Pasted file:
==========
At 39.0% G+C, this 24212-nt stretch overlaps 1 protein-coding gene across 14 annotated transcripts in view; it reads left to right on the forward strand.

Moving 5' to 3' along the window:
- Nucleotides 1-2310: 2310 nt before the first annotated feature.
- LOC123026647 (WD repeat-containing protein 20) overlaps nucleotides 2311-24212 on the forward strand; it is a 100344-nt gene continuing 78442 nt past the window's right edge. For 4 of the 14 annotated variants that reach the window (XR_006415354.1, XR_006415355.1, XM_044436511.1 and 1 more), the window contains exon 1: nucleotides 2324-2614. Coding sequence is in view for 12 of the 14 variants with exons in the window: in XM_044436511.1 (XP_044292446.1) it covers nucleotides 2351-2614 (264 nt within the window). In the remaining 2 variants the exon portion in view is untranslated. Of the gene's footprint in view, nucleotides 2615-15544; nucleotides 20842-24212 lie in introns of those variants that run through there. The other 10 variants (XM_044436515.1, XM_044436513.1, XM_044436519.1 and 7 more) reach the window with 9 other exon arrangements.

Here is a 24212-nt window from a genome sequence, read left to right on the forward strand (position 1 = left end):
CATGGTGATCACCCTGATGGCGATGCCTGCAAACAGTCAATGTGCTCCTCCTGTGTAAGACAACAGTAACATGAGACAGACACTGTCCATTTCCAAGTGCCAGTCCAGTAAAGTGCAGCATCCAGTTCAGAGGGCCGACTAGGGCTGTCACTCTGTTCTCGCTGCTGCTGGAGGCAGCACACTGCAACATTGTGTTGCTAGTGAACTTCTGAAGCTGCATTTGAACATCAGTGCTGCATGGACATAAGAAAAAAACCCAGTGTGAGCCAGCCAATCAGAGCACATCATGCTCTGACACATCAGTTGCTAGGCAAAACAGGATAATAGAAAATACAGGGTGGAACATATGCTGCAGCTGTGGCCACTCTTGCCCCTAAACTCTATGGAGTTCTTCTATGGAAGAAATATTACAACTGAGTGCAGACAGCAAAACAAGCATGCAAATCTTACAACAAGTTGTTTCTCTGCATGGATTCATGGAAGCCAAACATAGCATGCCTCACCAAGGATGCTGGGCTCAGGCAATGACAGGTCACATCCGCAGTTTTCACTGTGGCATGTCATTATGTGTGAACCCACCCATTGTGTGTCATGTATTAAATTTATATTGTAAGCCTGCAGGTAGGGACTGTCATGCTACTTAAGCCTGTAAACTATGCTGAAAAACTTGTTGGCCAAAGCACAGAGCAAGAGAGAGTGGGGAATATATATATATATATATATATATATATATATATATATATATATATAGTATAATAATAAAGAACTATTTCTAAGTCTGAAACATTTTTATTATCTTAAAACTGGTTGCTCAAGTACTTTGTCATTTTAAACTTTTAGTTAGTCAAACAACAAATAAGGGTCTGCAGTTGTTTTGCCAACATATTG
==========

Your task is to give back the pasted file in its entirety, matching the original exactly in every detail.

At 39.0% G+C, this 24212-nt stretch overlaps 1 protein-coding gene across 14 annotated transcripts in view; it reads left to right on the forward strand.

Moving 5' to 3' along the window:
- Nucleotides 1-2310: 2310 nt before the first annotated feature.
- LOC123026647 (WD repeat-containing protein 20) overlaps nucleotides 2311-24212 on the forward strand; it is a 100344-nt gene continuing 78442 nt past the window's right edge. For 4 of the 14 annotated variants that reach the window (XR_006415354.1, XR_006415355.1, XM_044436511.1 and 1 more), the window contains exon 1: nucleotides 2324-2614. Coding sequence is in view for 12 of the 14 variants with exons in the window: in XM_044436511.1 (XP_044292446.1) it covers nucleotides 2351-2614 (264 nt within the window). In the remaining 2 variants the exon portion in view is untranslated. Of the gene's footprint in view, nucleotides 2615-15544; nucleotides 20842-24212 lie in introns of those variants that run through there. The other 10 variants (XM_044436515.1, XM_044436513.1, XM_044436519.1 and 7 more) reach the window with 9 other exon arrangements.

Here is a 24212-nt window from a genome sequence, read left to right on the forward strand (position 1 = left end):
CATGGTGATCACCCTGATGGCGATGCCTGCAAACAGTCAATGTGCTCCTCCTGTGTAAGACAACAGTAACATGAGACAGACACTGTCCATTTCCAAGTGCCAGTCCAGTAAAGTGCAGCATCCAGTTCAGAGGGCCGACTAGGGCTGTCACTCTGTTCTCGCTGCTGCTGGAGGCAGCACACTGCAACATTGTGTTGCTAGTGAACTTCTGAAGCTGCATTTGAACATCAGTGCTGCATGGACATAAGAAAAAAACCCAGTGTGAGCCAGCCAATCAGAGCACATCATGCTCTGACACATCAGTTGCTAGGCAAAACAGGATAATAGAAAATACAGGGTGGAACATATGCTGCAGCTGTGGCCACTCTTGCCCCTAAACTCTATGGAGTTCTTCTATGGAAGAAATATTACAACTGAGTGCAGACAGCAAAACAAGCATGCAAATCTTACAACAAGTTGTTTCTCTGCATGGATTCATGGAAGCCAAACATAGCATGCCTCACCAAGGATGCTGGGCTCAGGCAATGACAGGTCACATCCGCAGTTTTCACTGTGGCATGTCATTATGTGTGAACCCACCCATTGTGTGTCATGTATTAAATTTATATTGTAAGCCTGCAGGTAGGGACTGTCATGCTACTTAAGCCTGTAAACTATGCTGAAAAACTTGTTGGCCAAAGCACAGAGCAAGAGAGAGTGGGGAATATATATATATATATATATATATATATATATATATATATATATATAGTATAATAATAAAGAACTATTTCTAAGTCTGAAACATTTTTATTATCTTAAAACTGGTTGCTCAAGTACTTTGTCATTTTAAACTTTTAGTTAGTCAAACAACAAATAAGGGTCTGCAGTTGTTTTGCCAACATATTG